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Incoming Georgetown Law administrator apologizes after tweets dean called ‘appalling’

Ilya Shapiro is set to begin his role as senior lecturer and executive director of the Georgetown Center for the Constitution on Feb. 1

(Bill O'Leary/The Washington Post)
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The incoming leader of a Georgetown Law research institute has apologized after facing backlash for a series of now-deleted tweets about President Biden’s promise to nominate a Black woman for the Supreme Court that the school’s dean has called “appalling.”

Ilya Shapiro, the vice president and director of the Robert A. Levy Center for Constitutional Studies at the Cato Institute, is set to begin his new role as executive director of the Georgetown Center for the Constitution on Tuesday. Less than a week before Shapiro arrives on campus, his comments on Biden’s potential pick for the high court have drawn frustration from many in the community.

“Objectively best pick for Biden is Sri Srinivasan, who is solid prog & v smart. Even has identity politics benefit of being first Asian (Indian) American,” Shapiro wrote on Wednesday, following news that Supreme Court Justice Stephen G. Breyer will retire at the end of the current term. Srinivasan made history in 2020 when he became the first person of South Asian descent to lead a federal circuit court.

“But alas doesn’t fit into the latest intersectionality hierarchy so we’ll get lesser black woman,” Shapiro continued.

In a tweet that followed, Shapiro added that if Biden will only consider a Black woman to fill Breyer’s seat, his nominee “will always have an asterisk attached. Fitting that the Court takes up affirmative action next term.”

Biden, while campaigning in 2020, vowed to nominate a Black woman to the high court. He affirmed that commitment on Thursday.

The Supreme Court earlier this week announced it will examine admissions policies at Harvard University and the University of North Carolina at Chapel Hill, and whether universities can consider the race of applicants when trying to enroll diverse student bodies.

President Biden thanked Justice Stephen G. Breyer for his service and announced his intent to nominate the nation’s first Black woman to the Supreme Court. (Video: Blair Guild/The Washington Post, Photo: Demetrius Freeman/The Washington Post/The Washington Post)

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A third tweet included a poll in which Shapiro asked his followers if Biden is racist, sexist, both or neither for his commitment to selecting a Black female nominee.

Shapiro made similar remarks about identity following Sonia Sotomayor’s nomination to the high court in 2009. “In picking Sonia Sotomayor, President Obama has confirmed that identity politics matter to him more than merit,” he wrote in a CNN column, arguing that despite Sotomayor’s accomplishments, she would not have been seriously considered for the job if she were not Hispanic.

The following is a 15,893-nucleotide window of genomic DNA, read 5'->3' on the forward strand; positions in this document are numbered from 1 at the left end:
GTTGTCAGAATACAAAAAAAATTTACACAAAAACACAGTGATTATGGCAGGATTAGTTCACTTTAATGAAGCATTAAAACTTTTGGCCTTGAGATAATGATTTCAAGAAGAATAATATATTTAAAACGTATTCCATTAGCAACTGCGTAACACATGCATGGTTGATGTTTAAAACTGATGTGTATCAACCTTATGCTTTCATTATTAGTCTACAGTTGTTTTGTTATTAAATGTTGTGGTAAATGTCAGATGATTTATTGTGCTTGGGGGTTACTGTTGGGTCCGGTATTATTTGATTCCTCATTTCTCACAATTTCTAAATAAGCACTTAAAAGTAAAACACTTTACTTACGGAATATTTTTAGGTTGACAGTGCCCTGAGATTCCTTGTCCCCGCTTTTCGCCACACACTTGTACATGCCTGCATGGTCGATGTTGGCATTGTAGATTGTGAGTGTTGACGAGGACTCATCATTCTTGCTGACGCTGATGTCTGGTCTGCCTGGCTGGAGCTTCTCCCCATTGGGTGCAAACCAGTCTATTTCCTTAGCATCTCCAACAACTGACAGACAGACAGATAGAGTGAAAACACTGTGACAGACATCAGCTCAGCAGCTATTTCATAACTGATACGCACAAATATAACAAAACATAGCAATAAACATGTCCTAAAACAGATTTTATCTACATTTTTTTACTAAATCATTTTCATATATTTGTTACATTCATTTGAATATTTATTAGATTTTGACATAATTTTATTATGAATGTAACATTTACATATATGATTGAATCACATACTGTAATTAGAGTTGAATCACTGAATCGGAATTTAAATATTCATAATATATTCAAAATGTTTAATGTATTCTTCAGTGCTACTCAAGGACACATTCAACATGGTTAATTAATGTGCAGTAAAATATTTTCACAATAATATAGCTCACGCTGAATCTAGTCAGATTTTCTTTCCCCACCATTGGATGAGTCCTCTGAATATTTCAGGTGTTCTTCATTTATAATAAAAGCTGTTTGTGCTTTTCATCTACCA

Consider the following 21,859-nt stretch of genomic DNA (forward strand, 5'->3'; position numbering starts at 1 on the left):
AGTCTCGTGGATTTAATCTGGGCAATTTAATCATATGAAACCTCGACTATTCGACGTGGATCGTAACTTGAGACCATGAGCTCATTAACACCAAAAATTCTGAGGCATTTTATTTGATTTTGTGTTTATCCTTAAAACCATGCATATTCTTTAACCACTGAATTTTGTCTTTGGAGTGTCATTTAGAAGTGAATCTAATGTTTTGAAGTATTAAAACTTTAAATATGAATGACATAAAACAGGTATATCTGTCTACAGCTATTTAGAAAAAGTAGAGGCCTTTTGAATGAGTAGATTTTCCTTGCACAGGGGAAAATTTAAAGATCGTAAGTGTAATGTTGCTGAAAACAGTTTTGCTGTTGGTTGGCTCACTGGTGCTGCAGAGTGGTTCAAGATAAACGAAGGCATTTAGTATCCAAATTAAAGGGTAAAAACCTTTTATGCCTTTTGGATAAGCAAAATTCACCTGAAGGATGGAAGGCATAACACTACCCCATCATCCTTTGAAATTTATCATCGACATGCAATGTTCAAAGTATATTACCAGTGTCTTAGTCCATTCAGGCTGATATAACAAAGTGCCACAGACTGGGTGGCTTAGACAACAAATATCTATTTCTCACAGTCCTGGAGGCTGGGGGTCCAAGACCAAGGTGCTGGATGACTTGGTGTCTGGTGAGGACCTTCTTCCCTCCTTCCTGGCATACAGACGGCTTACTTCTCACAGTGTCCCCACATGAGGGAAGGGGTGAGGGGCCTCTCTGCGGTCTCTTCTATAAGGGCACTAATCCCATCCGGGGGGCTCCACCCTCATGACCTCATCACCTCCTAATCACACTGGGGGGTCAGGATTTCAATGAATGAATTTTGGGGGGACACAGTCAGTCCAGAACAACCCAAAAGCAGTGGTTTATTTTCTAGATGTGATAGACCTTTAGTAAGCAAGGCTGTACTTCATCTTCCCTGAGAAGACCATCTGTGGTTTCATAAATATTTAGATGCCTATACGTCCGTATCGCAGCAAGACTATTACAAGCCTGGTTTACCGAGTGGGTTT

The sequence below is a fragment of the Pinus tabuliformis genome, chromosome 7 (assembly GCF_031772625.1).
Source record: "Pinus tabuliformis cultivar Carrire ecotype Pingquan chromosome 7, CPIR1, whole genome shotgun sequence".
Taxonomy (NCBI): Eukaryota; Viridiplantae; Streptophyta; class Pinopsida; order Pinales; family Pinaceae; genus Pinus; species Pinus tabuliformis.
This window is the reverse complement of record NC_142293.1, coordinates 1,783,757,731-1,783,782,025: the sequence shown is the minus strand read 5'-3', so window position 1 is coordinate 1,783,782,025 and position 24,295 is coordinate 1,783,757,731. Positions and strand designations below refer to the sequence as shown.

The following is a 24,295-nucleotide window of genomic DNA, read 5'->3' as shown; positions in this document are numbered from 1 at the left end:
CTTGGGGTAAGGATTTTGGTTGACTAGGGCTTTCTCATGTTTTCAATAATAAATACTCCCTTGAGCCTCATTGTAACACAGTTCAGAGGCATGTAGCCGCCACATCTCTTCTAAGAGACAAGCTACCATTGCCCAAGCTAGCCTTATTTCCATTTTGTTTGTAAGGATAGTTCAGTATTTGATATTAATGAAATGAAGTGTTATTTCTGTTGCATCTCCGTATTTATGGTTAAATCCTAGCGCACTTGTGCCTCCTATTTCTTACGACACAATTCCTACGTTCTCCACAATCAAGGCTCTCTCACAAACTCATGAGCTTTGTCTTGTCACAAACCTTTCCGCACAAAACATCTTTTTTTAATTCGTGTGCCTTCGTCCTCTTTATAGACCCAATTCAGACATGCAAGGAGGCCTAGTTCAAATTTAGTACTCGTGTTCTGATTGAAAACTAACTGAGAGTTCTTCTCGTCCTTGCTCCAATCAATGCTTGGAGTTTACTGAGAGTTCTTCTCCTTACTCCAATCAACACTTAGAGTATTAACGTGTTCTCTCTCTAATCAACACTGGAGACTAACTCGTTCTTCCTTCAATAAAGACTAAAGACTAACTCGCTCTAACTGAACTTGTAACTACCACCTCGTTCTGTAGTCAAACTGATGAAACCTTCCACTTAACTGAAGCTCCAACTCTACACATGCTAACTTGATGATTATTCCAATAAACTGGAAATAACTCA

Shapiro, who will also work as a senior lecturer at Georgetown, did not immediately return a request for comment. In a tweet Thursday, he wrote: “I apologize. I meant no offense, but it was an inartful tweet. I have taken it down.”

A Georgetown University spokesperson declined to comment on Shapiro’s remarks, citing a policy against speaking on personnel matters. William M. Treanor, dean and executive vice president of the Georgetown University Law Center, condemned Shapiro’s remarks in a statement.

“The tweets’ suggestion that the best Supreme Court nominee could not be a Black woman and their use of demeaning language are appalling,” Treanor said Thursday. “The tweets are at odds with everything we stand for at Georgetown Law and are damaging to the culture of equity and inclusion that Georgetown Law is building every day.”

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Shapiro has been accused of racism and sexism for his remarks. The National Review, a conservative magazine, pushed back on the criticism and said Biden’s commitment to nominating a Black woman eliminates qualified candidates who do not fit the president’s criteria.

The incident comes almost a year after a Georgetown Law adjunct professor was fired after making statements about Black students that Treanor called “reprehensible.”

“I hate to say this. I end up having this angst every semester that a lot of my lower ones are Blacks,” the professor said in a video recording. “Happens almost every semester. And it’s like, ‘Oh, come on.’ You get some really good ones, but there are also usually some that are just plain at the bottom. It drives me crazy.”

A second adjunct, who was involved in the conversation, was placed on administrative leave and later resigned.

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